Author: Joseph Fitsanakis | Date: 12 March 2020 | Permalink

Philippines summons US ambassador to protest negative intelligence report

Sung KimThe United States ambassador to the Philippines has been summoned by Manila in response to the publication of an American intelligence report that described President Rodrigo Duterte as a threat to democracy. The report, published on February 13, represents a joint assessment of worldwide challenges to the interests of the United States. It is compiled annually by all 16 member agencies that make up the US Intelligence Community. This year’s report focused on the administration of President Duterte, who has led a self-styled “war on drugs, corruption and crime” in the Philippines since he assumed office in June 2016.

By the government’s own account, Duterte’s war has left more than 4,000 people dead in the past 18 months. But some human rights groups estimate the number of deaths at 11,000 or even higher. The US intelligence report notes that Duterte declared martial law in the Philippines’ southern region of Mindanao, which is expected to remain in place for most of 2018. It expresses concerns about rumors that the government may continue to impose martial law indefinitely and that it may extend it nationwide. It also expresses concern about Duterte’s prior statements that he intends to turn his government into a “revolutionary regime”.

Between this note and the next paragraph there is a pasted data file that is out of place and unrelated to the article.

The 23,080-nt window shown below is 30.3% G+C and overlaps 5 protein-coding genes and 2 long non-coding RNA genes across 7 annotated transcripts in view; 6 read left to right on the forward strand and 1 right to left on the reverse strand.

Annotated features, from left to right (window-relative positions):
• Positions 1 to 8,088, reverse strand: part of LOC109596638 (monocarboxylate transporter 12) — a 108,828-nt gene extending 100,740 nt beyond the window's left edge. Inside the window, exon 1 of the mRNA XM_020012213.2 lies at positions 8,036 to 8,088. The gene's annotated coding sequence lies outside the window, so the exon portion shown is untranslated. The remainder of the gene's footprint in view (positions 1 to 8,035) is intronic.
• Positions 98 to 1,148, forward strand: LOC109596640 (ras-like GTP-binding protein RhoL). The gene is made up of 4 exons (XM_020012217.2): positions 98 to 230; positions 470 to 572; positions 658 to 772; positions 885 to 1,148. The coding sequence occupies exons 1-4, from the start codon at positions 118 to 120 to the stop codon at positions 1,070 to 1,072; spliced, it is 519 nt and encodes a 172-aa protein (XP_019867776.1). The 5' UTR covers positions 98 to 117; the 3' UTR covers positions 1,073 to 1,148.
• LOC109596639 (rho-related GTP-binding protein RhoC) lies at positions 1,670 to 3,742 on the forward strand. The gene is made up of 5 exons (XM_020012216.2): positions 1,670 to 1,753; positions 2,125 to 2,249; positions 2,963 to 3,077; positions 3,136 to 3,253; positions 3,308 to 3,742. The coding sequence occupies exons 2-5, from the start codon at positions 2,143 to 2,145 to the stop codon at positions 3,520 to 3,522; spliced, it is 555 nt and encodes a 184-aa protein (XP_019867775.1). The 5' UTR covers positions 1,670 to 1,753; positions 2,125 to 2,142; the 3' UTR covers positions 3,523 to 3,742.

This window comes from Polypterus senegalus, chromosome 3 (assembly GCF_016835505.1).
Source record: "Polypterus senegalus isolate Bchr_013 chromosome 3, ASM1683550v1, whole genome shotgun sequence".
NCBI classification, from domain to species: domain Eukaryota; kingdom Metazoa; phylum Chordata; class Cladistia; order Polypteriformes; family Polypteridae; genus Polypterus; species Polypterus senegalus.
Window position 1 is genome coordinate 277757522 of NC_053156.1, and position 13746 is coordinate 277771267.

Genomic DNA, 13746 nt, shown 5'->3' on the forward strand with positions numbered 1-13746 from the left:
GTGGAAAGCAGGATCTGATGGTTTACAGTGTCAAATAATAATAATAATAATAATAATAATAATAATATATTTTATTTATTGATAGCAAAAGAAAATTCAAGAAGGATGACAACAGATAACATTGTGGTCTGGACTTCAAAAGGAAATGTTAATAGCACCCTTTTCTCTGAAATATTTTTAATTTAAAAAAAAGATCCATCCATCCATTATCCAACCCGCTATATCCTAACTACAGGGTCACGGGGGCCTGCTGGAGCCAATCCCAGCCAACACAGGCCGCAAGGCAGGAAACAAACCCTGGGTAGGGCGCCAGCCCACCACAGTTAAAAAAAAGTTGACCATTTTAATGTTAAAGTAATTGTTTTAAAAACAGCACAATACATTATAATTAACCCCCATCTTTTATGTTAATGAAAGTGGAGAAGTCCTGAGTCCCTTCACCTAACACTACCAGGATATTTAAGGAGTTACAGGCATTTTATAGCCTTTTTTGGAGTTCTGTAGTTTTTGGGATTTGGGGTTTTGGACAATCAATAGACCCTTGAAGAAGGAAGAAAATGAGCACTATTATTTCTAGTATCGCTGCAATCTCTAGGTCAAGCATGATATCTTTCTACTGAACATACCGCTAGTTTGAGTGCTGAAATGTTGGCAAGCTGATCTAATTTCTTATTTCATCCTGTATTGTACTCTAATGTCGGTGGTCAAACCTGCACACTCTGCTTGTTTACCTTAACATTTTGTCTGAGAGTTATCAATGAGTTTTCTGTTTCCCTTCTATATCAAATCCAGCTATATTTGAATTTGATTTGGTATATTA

At a press conference in Manila, President Duterte’s spokesman Harry Roque said that the US ambassador to the Philippines capital, Sung Kim, met with Salvador Medialdea on Tuesday. Medialdea is the president’s executive secretary, who is the highest-ranking official in Duterte’s office. According to Roque, Medialdea told the US ambassador that the Philippine embassy in Washington was prepared to “give US intelligence accurate information about the reality” of the political situation in the Philippines. He also informed Ambassador Kim that the Philippines president had respect for the rule of law. A statement issued by the US embassy in Manila said that Ambassador Kim informed Medialdea about “the nature of the […] report, which is based on widely available information”.